Rotten kid

Why do the John Ashcrofts burn with hatred for John Walker Lindh? He's their renegade son whose every thought and action stands as an unforgivable personal rebuke.

Published July 17, 2002 7:30PM (EDT)

So John Walker Lindh has given up without a fight, just as, apparently, he did in Afghanistan. Of course, based on what we know about his time abroad, he never had any fight in him -- as opposed to, say, a real Taliban or Qaida warrior -- which should have told his prosecutors, or any American paying attention, that he was never a threat to begin with. And yet the government seems strangely pleased with itself for having put him away for 20 years, or as Attorney General John Ashcroft has noted, with typical un-Christian glee, "nearly as long as he has been alive."

How to explain the obsessive interest of men like Ashcroft in the minor case of criminal jurisprudence that is John Walker Lindh? It is shocking, really, how many powerful men, all of them old enough to be his father, have it in for Walker. Of course it is just that fact -- their power and prestige, their age vs. his -- that explains it: They see in Walker their own renegade son, real or imagined, the kind of elusive, questioning young man whose deep suspicion of their motives and accomplishments -- as congressmen, commentators, law professors or Cabinet secretaries -- stands as an unforgivable personal rebuke.

Not surprising, then, that the only notable figure who seemed to have shown any sympathy, at least in the beginning, for the so-called American Taliban was another former wayward son, George Walker Bush. While his own father wanted to send John Walker around the country in his dirty, unwashed clothes begging for the sympathy of the American people, the younger Bush simply called him a "a poor fellow" who had been misled, and left it at that.

I'm not old enough to be Walker's father, but maybe I could have been his teacher. A 20-year-old child of privilege from the wealthy suburbs, son of a lawyer and New Age enthusiast whose family has broken up, a young man whose interests are encouraged by having money thrown at him by his parents -- this is the kind of student I see every day at Harvard.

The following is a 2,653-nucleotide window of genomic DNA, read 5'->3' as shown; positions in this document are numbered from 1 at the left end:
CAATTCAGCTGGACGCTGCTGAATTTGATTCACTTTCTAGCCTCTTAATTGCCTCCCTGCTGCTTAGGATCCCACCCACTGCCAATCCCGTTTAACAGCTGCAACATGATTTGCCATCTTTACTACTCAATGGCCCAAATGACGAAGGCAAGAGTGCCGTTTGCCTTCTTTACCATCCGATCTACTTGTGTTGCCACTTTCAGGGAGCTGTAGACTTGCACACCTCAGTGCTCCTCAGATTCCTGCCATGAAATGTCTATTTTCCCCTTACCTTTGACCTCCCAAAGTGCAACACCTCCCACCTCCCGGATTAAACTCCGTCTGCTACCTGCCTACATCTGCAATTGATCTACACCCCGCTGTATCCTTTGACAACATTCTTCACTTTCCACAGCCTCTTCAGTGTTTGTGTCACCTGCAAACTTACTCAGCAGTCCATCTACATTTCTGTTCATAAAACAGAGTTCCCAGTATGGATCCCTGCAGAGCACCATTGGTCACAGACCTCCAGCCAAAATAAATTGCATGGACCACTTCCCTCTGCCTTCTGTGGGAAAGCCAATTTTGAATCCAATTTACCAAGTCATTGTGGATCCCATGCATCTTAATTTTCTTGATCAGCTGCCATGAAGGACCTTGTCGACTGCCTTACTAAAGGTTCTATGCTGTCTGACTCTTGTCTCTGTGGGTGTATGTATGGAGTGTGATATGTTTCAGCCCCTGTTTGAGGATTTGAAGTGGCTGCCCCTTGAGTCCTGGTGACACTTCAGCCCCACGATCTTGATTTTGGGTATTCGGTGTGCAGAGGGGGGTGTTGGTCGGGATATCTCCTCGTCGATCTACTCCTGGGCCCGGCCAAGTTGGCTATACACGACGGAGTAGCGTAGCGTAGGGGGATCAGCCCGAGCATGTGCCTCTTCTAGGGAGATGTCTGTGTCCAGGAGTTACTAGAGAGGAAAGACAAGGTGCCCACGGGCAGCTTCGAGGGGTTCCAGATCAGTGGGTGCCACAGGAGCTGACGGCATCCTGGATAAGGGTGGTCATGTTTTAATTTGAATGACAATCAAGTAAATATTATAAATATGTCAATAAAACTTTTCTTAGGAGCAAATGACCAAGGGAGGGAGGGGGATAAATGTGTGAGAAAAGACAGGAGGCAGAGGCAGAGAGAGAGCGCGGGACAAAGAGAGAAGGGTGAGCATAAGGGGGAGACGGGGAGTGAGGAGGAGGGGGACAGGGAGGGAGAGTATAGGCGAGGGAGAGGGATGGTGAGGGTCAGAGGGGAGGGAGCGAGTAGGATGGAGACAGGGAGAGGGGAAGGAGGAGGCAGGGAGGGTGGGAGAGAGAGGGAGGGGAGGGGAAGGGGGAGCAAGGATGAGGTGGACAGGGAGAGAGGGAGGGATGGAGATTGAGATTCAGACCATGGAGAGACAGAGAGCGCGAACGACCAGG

Of course, as far as I know, none of my students found their way to fundamentalist Islam, much less to weaponry and military training and finally, into battle, but this only goes to show that Walker's is an extreme of a rather typical journey. Twenty or thereabouts is the age of dissatisfaction for intelligent, introverted men who feel themselves alienated from their upbringing or surroundings, and can lead to play-acting; hence the affectation of John Walker wandering Marin County with his new Islamic name and strange clothes, mumbling about the Koran. Exotic, perhaps, yet not entirely unlike the Californian I met on my third night as a Yale freshman 17 years ago, a young man who fervently believed that the only true civilization was English, circa 1920 at Oxford, and wanted to stay up the night reading "Brideshead Revisited" aloud.

What the verdict in the Lindh case has established is that A) Walker fell in with the Taliban, and B) he carried weapons. All terrorism charges are dropped. Those who fall in with gangs and carry weapons in Los Angeles and other cities don't spend 20 years in jail for these crimes, yet it seems that Walker will spend at least the next 18 behind bars. The government can be assured of his good behavior, after all. But we are often most savage when punishing our own, their crimes made worse by our humiliation. Only a short time ago they intended to pursue treason charges against him, wisely dropped because that would raise all sorts of unwanted questions -- for the feds -- about what this antiquated, rather abstract offense actually means in the global age of porous borders and mutating loyalties.